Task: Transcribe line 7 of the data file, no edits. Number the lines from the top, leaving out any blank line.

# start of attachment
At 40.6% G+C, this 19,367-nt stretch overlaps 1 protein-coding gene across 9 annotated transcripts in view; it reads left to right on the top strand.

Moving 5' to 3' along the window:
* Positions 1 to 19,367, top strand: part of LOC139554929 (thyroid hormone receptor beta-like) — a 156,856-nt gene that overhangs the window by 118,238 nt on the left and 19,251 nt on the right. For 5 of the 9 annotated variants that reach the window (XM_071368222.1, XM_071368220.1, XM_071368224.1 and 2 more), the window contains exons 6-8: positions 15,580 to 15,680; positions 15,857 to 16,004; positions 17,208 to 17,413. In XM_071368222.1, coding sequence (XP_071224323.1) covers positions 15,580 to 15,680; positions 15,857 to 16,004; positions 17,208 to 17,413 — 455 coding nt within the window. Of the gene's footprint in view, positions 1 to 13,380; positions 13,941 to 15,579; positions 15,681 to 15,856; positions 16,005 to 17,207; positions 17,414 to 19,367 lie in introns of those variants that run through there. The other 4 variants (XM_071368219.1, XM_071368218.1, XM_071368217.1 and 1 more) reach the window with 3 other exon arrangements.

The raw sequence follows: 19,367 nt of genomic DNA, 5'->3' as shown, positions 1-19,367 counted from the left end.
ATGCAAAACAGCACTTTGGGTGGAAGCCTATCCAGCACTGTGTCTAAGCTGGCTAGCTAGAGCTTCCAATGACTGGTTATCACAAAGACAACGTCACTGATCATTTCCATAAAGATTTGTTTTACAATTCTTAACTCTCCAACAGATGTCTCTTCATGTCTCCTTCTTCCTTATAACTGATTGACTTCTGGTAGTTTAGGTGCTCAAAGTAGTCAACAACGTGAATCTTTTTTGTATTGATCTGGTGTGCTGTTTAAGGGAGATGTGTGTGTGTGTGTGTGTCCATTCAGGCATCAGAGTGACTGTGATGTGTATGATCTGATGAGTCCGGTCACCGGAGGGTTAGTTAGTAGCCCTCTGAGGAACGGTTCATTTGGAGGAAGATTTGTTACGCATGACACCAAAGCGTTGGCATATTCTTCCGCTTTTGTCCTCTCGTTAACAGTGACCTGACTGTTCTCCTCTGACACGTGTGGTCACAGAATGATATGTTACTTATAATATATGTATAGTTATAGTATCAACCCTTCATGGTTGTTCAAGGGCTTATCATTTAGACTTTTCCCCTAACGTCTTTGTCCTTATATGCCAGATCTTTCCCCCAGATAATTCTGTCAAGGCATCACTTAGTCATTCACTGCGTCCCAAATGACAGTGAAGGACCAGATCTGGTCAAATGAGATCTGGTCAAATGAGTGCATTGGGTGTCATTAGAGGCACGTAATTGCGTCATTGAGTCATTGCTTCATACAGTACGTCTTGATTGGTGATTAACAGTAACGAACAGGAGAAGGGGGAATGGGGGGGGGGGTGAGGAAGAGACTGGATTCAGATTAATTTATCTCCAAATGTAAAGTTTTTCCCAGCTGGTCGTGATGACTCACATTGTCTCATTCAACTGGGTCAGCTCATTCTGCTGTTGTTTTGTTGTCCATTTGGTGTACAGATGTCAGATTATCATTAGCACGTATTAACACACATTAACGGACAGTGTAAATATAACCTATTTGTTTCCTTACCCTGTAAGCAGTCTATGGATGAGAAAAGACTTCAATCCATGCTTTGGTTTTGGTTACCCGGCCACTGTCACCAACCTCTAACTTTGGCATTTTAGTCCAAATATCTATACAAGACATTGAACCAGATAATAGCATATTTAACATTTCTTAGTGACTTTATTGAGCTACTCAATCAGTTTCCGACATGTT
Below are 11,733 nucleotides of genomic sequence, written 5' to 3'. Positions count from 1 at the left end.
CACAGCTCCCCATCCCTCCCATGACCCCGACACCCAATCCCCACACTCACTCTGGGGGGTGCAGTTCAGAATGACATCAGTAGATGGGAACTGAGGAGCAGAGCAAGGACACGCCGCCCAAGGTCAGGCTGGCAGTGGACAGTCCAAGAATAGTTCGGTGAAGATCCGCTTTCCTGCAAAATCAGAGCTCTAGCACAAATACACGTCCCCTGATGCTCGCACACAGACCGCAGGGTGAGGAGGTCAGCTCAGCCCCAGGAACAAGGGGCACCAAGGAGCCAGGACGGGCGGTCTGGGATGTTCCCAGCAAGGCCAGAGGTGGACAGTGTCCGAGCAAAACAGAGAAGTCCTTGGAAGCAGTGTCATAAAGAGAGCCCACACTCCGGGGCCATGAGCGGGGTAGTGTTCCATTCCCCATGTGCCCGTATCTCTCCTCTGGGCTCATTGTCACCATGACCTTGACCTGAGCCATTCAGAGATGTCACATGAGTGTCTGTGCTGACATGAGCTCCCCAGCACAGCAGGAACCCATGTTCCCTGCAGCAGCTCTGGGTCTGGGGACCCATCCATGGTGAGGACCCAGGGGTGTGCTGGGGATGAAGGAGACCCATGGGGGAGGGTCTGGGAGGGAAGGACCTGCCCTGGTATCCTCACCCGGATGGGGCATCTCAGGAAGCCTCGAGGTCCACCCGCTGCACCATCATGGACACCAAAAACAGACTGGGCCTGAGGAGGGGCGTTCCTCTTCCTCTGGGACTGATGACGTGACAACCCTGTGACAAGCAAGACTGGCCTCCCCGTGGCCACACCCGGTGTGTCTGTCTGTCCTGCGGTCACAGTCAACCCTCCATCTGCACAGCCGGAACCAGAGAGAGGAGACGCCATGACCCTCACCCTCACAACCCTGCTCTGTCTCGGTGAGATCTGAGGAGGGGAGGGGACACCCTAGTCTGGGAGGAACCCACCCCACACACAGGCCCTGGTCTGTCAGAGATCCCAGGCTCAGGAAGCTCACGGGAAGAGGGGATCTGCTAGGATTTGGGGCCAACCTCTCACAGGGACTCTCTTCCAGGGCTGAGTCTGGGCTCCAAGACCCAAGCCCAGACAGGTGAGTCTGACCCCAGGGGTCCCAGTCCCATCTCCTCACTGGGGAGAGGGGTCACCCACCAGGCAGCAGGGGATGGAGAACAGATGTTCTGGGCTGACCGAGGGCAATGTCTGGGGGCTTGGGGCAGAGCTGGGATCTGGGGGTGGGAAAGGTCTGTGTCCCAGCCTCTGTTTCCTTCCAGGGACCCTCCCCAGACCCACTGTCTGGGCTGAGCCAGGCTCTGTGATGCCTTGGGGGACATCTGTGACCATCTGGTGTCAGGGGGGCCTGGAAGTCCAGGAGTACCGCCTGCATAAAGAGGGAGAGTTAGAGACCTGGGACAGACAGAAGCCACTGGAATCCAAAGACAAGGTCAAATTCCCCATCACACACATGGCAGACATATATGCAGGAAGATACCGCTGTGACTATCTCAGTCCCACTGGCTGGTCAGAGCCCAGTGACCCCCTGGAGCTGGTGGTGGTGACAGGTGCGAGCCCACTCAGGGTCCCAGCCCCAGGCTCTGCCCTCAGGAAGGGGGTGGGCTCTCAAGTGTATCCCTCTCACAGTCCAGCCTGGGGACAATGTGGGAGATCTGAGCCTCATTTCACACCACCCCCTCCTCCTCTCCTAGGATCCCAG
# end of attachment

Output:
CACAGCTCCCCATCCCTCCCATGACCCCGACACCCAATCCCCACACTCACTCTGGGGGGTGCAGTTCAGAATGACATCAGTAGATGGGAACTGAGGAGCAGAGCAAGGACACGCCGCCCAAGGTCAGGCTGGCAGTGGACAGTCCAAGAATAGTTCGGTGAAGATCCGCTTTCCTGCAAAATCAGAGCTCTAGCACAAATACACGTCCCCTGATGCTCGCACACAGACCGCAGGGTGAGGAGGTCAGCTCAGCCCCAGGAACAAGGGGCACCAAGGAGCCAGGACGGGCGGTCTGGGATGTTCCCAGCAAGGCCAGAGGTGGACAGTGTCCGAGCAAAACAGAGAAGTCCTTGGAAGCAGTGTCATAAAGAGAGCCCACACTCCGGGGCCATGAGCGGGGTAGTGTTCCATTCCCCATGTGCCCGTATCTCTCCTCTGGGCTCATTGTCACCATGACCTTGACCTGAGCCATTCAGAGATGTCACATGAGTGTCTGTGCTGACATGAGCTCCCCAGCACAGCAGGAACCCATGTTCCCTGCAGCAGCTCTGGGTCTGGGGACCCATCCATGGTGAGGACCCAGGGGTGTGCTGGGGATGAAGGAGACCCATGGGGGAGGGTCTGGGAGGGAAGGACCTGCCCTGGTATCCTCACCCGGATGGGGCATCTCAGGAAGCCTCGAGGTCCACCCGCTGCACCATCATGGACACCAAAAACAGACTGGGCCTGAGGAGGGGCGTTCCTCTTCCTCTGGGACTGATGACGTGACAACCCTGTGACAAGCAAGACTGGCCTCCCCGTGGCCACACCCGGTGTGTCTGTCTGTCCTGCGGTCACAGTCAACCCTCCATCTGCACAGCCGGAACCAGAGAGAGGAGACGCCATGACCCTCACCCTCACAACCCTGCTCTGTCTCGGTGAGATCTGAGGAGGGGAGGGGACACCCTAGTCTGGGAGGAACCCACCCCACACACAGGCCCTGGTCTGTCAGAGATCCCAGGCTCAGGAAGCTCACGGGAAGAGGGGATCTGCTAGGATTTGGGGCCAACCTCTCACAGGGACTCTCTTCCAGGGCTGAGTCTGGGCTCCAAGACCCAAGCCCAGACAGGTGAGTCTGACCCCAGGGGTCCCAGTCCCATCTCCTCACTGGGGAGAGGGGTCACCCACCAGGCAGCAGGGGATGGAGAACAGATGTTCTGGGCTGACCGAGGGCAATGTCTGGGGGCTTGGGGCAGAGCTGGGATCTGGGGGTGGGAAAGGTCTGTGTCCCAGCCTCTGTTTCCTTCCAGGGACCCTCCCCAGACCCACTGTCTGGGCTGAGCCAGGCTCTGTGATGCCTTGGGGGACATCTGTGACCATCTGGTGTCAGGGGGGCCTGGAAGTCCAGGAGTACCGCCTGCATAAAGAGGGAGAGTTAGAGACCTGGGACAGACAGAAGCCACTGGAATCCAAAGACAAGGTCAAATTCCCCATCACACACATGGCAGACATATATGCAGGAAGATACCGCTGTGACTATCTCAGTCCCACTGGCTGGTCAGAGCCCAGTGACCCCCTGGAGCTGGTGGTGGTGACAGGTGCGAGCCCACTCAGGGTCCCAGCCCCAGGCTCTGCCCTCAGGAAGGGGGTGGGCTCTCAAGTGTATCCCTCTCACAGTCCAGCCTGGGGACAATGTGGGAGATCTGAGCCTCATTTCACACCACCCCCTCCTCCTCTCCTAGGATCCCAG